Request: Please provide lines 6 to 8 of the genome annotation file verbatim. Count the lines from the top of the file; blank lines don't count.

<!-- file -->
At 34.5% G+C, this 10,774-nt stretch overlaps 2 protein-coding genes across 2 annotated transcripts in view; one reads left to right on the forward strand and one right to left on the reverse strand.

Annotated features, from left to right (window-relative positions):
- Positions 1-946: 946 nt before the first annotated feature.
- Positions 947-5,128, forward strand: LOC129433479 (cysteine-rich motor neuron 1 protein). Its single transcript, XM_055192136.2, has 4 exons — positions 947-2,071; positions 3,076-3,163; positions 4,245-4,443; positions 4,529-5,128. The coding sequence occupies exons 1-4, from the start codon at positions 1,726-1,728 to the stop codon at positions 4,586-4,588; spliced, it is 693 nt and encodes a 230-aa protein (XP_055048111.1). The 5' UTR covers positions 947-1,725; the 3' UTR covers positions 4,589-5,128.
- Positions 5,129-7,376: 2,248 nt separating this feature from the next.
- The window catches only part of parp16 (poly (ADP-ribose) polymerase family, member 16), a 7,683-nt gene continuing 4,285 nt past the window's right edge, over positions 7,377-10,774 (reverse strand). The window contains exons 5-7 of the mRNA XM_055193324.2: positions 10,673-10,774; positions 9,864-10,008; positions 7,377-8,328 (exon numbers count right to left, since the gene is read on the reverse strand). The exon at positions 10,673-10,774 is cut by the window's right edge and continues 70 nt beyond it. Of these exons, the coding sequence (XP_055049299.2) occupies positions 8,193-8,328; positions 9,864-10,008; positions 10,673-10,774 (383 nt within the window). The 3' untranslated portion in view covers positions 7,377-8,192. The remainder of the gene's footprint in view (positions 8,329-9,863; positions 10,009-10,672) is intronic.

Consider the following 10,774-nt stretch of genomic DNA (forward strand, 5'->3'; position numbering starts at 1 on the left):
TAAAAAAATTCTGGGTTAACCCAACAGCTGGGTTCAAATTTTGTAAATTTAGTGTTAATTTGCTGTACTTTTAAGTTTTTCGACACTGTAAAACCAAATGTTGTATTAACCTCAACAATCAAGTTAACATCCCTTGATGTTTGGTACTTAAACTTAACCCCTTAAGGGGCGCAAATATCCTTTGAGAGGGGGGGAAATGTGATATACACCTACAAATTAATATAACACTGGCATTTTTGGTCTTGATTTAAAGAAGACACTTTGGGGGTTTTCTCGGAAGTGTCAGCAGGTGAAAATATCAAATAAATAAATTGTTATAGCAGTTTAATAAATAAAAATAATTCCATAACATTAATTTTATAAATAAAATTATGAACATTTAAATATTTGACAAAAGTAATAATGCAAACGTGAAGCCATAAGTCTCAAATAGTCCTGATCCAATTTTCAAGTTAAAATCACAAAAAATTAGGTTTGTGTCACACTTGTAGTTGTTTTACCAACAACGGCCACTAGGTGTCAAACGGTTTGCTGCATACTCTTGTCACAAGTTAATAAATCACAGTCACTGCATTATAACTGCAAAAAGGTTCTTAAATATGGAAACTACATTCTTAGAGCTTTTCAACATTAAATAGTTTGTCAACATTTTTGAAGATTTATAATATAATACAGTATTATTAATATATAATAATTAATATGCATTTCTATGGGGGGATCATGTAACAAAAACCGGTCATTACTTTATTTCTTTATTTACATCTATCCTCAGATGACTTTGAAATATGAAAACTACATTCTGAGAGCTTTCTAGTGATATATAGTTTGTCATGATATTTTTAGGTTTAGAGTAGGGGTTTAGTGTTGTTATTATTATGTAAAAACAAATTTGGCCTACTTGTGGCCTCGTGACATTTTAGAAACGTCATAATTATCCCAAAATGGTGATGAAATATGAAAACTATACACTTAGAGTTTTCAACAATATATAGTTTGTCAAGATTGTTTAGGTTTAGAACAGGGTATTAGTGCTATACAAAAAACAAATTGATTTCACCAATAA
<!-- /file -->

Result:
- The window catches only part of parp16 (poly (ADP-ribose) polymerase family, member 16), a 7,683-nt gene continuing 4,285 nt past the window's right edge, over positions 7,377-10,774 (reverse strand). The window contains exons 5-7 of the mRNA XM_055193324.2: positions 10,673-10,774; positions 9,864-10,008; positions 7,377-8,328 (exon numbers count right to left, since the gene is read on the reverse strand). The exon at positions 10,673-10,774 is cut by the window's right edge and continues 70 nt beyond it. Of these exons, the coding sequence (XP_055049299.2) occupies positions 8,193-8,328; positions 9,864-10,008; positions 10,673-10,774 (383 nt within the window). The 3' untranslated portion in view covers positions 7,377-8,192. The remainder of the gene's footprint in view (positions 8,329-9,863; positions 10,009-10,672) is intronic.

Consider the following 10,774-nt stretch of genomic DNA (forward strand, 5'->3'; position numbering starts at 1 on the left):
TAAAAAAATTCTGGGTTAACCCAACAGCTGGGTTCAAATTTTGTAAATTTAGTGTTAATTTGCTGTACTTTTAAGTTTTTCGACACTGTAAAACCAAATGTTGTATTAACCTCAACAATCAAGTTAACATCCCTTGATGTTTGGTACTTAAACTTAACCCCTTAAGGGGCGCAAATATCCTTTGAGAGGGGGGGAAATGTGATATACACCTACAAATTAATATAACACTGGCATTTTTGGTCTTGATTTAAAGAAGACACTTTGGGGGTTTTCTCGGAAGTGTCAGCAGGTGAAAATATCAAATAAATAAATTGTTATAGCAGTTTAATAAATAAAAATAATTCCATAACATTAATTTTATAAATAAAATTATGAACATTTAAATATTTGACAAAAGTAATAATGCAAACGTGAAGCCATAAGTCTCAAATAGTCCTGATCCAATTTTCAAGTTAAAATCACAAAAAATTAGGTTTGTGTCACACTTGTAGTTGTTTTACCAACAACGGCCACTAGGTGTCAAACGGTTTGCTGCATACTCTTGTCACAAGTTAATAAATCACAGTCACTGCATTATAACTGCAAAAAGGTTCTTAAATATGGAAACTACATTCTTAGAGCTTTTCAACATTAAATAGTTTGTCAACATTTTTGAAGATTTATAATATAATACAGTATTATTAATATATAATAATTAATATGCATTTCTATGGGGGGATCATGTAACAAAAACCGGTCATTACTTTATTTCTTTATTTACATCTATCCTCAGATGACTTTGAAATATGAAAACTACATTCTGAGAGCTTTCTAGTGATATATAGTTTGTCATGATATTTTTAGGTTTAGAGTAGGGGTTTAGTGTTGTTATTATTATGTAAAAACAAATTTGGCCTACTTGTGGCCTCGTGACATTTTAGAAACGTCATAATTATCCCAAAATGGTGATGAAATATGAAAACTATACACTTAGAGTTTTCAACAATATATAGTTTGTCAAGATTGTTTAGGTTTAGAACAGGGTATTAGTGCTATACAAAAAACAAATTGATTTCACCAATAA